Truncated hexagonal tiling
Truncated hexagonal tiling
Type Semiregular tiling
Vertex configuration
Schläfli symbol t{6,3}
Wythoff symbol 2 3 | 6
Coxeter diagram
Symmetry p6m, [6,3], (*632)
Rotation symmetry p6, [6,3]+, (632)
Bowers acronym Toxat
Dual Triakis triangular tiling
Properties Vertex-transitive

In geometry, the truncated hexagonal tiling is a semiregular tiling of the Euclidean plane. There are 2 dodecagons (12-sides) and one triangle on each vertex.

As the name implies this tiling is constructed by a truncation operation applies to a hexagonal tiling, leaving dodecagons in place of the original hexagons, and new triangles at the original vertex locations. It is given an extended Schläfli symbol of t{6,3}.

Conway calls it a truncated hextille, constructed as a truncation operation applied to a hexagonal tiling (hextille).

There are 3 regular and 8 semiregular tilings in the plane.

Uniform colorings

There is only one uniform coloring of a truncated hexagonal tiling. (Naming the colors by indices around a vertex: 122.)

Topologically identical tilings

The dodecagonal faces can be distorted into different geometries, such as:

Related polyhedra and tilings

A truncated hexagonal tiling can be contracted in one dimension, reducing dodecagons into decagons. Contracting in second direction reduces decagons into octagons. Contracting a third time make the trihexagonal tiling.

Wythoff constructions from hexagonal and triangular tilings

Like the uniform polyhedra there are eight uniform tilings that can be based from the regular hexagonal tiling (or the dual triangular tiling).

Drawing the tiles colored as red on the original faces, yellow at the original vertices, and blue along the original edges, there are 8 forms, 7 which are topologically distinct. (The truncated triangular tiling is topologically identical to the hexagonal tiling.)

Uniform hexagonal/triangular tilings
Symmetry: [6,3], (*632) [6,3]+, (632)
{6,3} t{6,3} r{6,3} t{3,6} {3,6} rr{6,3} tr{6,3} sr{6,3}
Config. 63 3.12.12 (6.3)2 6.6.6 36 4.6.12

Symmetry mutations

This tiling is topologically related as a part of sequence of uniform truncated polyhedra with vertex configurations (3.2n.2n), and [n,3] Coxeter group symmetry.

*n32 symmetry mutation of truncated tilings: t{n,3}
Spherical Euclid. Compact hyperb. Paraco. Noncompact hyperbolic
[12i,3] [9i,3] [6i,3]
Symbol t{2,3} t{3,3} t{4,3} t{5,3} t{6,3} t{7,3} t{8,3} t{∞,3} t{12i,3} t{9i,3} t{6i,3}
Config. V3.4.4 V3.6.6 V3.8.8 V3.10.10 V3.12.12 V3.14.14 V3.16.16 V3.∞.∞

Related 2-uniform tilings

Two 2-uniform tilings are related by dissected the dodecagons into a central hexagonal and 6 surrounding triangles and squares.[1][2]

1-uniform Dissection 2-uniform dissections


( & (33.42)

( & (
Dual Tilings


to DB

to DC

Circle packing

The truncated hexagonal tiling can be used as a circle packing, placing equal diameter circles at the center of every point.[3] Every circle is in contact with 3 other circles in the packing (kissing number). This is the lowest density packing that can be created from a uniform tiling.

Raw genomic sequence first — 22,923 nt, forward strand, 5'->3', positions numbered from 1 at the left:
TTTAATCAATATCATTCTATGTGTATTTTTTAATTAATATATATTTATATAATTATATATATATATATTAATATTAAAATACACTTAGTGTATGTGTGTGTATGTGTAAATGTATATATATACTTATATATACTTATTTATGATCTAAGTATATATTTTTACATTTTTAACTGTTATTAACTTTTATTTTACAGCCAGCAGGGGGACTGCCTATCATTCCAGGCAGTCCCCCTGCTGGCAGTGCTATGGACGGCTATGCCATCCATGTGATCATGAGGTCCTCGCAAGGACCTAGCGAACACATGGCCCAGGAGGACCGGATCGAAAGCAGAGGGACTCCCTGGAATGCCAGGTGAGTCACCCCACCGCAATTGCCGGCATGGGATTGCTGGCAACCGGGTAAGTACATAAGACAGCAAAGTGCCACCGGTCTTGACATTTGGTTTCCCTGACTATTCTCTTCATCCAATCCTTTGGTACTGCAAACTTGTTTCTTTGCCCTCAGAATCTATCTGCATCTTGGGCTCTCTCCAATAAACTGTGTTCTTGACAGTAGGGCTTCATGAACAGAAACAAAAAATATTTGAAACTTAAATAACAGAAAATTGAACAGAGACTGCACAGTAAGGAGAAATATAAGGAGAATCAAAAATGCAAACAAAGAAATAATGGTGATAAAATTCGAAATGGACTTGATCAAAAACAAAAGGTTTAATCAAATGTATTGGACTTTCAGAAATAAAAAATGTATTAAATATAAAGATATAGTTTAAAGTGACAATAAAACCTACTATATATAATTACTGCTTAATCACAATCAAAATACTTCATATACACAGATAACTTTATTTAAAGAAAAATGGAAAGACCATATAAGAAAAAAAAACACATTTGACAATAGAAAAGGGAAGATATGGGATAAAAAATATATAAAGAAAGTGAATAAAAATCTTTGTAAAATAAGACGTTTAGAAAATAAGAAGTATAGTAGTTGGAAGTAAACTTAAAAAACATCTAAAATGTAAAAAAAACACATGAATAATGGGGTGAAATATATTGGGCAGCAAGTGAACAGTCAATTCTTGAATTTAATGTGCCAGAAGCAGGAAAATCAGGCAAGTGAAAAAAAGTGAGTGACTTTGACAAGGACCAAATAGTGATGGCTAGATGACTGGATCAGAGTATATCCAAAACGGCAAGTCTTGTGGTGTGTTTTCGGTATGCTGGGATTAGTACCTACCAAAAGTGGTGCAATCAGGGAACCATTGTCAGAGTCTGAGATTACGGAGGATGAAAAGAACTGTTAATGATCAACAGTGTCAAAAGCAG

Triakis triangular tiling

Triakis triangular tiling
TypeDual semiregular tiling
Coxeter diagram
Symmetry groupp6m, [6,3], (*632)
Rotation groupp6, [6,3]+, (632)
Dual polyhedronTruncated hexagonal tiling
Face configurationV3.12.12
On painted porcelain, China

The triakis triangular tiling is a tiling of the Euclidean plane. It is an equilateral triangular tiling with each triangle divided into three obtuse triangles (angles 30-30-120) from the center point. It is labeled by face configuration V3.12.12 because each isosceles triangle face has two types of vertices: one with 3 triangles, and two with 12 triangles.

Conway calls it a kisdeltille,[4] constructed as a kis operation applied to a triangular tiling (deltille).

In Japan the pattern is called asanoha for hemp leaf, although the name also applies to other triakis shapes like the triakis icosahedron and triakis octahedron.[5]

It is the dual tessellation of the truncated hexagonal tiling which has one triangle and two dodecagons at each vertex.[6]

It is one of eight edge tessellations, tessellations generated by reflections across each edge of a prototile.[7]

Related duals to uniform tilings

It is one of 7 dual uniform tilings in hexagonal symmetry, including the regular duals.

Dual uniform hexagonal/triangular tilings
Symmetry: [6,3], (*632) [6,3]+, (632)
V63 V3.122 V(3.6)2 V36 V3.4.6.4 V.4.6.12 V34.6

See also


  1. ^ Chavey, D. (1989). "Tilings by Regular Polygons—II: A Catalog of Tilings". Computers & Mathematics with Applications. 17: 147–165. doi:10.1016/0898-1221(89)90156-9.
  2. ^ "Uniform Tilings". Archived from the original on 2006-09-09. Retrieved 2006-09-09.
  3. ^ Order in Space: A design source book, Keith Critchlow, p.74-75, pattern G
  4. ^ John H. Conway, Heidi Burgiel, Chaim Goodman-Strauss, The Symmetries of Things 2008, ISBN 978-1-56881-220-5 "A K Peters, LTD. - the Symmetries of Things". Archived from the original on 2010-09-19. Retrieved 2012-01-20. (Chapter 21, Naming Archimedean and Catalan polyhedra and tilings, p288 table)
  5. ^ Inose, Mikio. " : Original Work : Asanoha". Retrieved 20 April 2018.
  6. ^ Weisstein, Eric W. "Dual tessellation". MathWorld.
  7. ^ Kirby, Matthew; Umble, Ronald (2011), "Edge tessellations and stamp folding puzzles", Mathematics Magazine, 84 (4): 283–289, arXiv:0908.3257, doi:10.4169/math.mag.84.4.283, MR 2843659.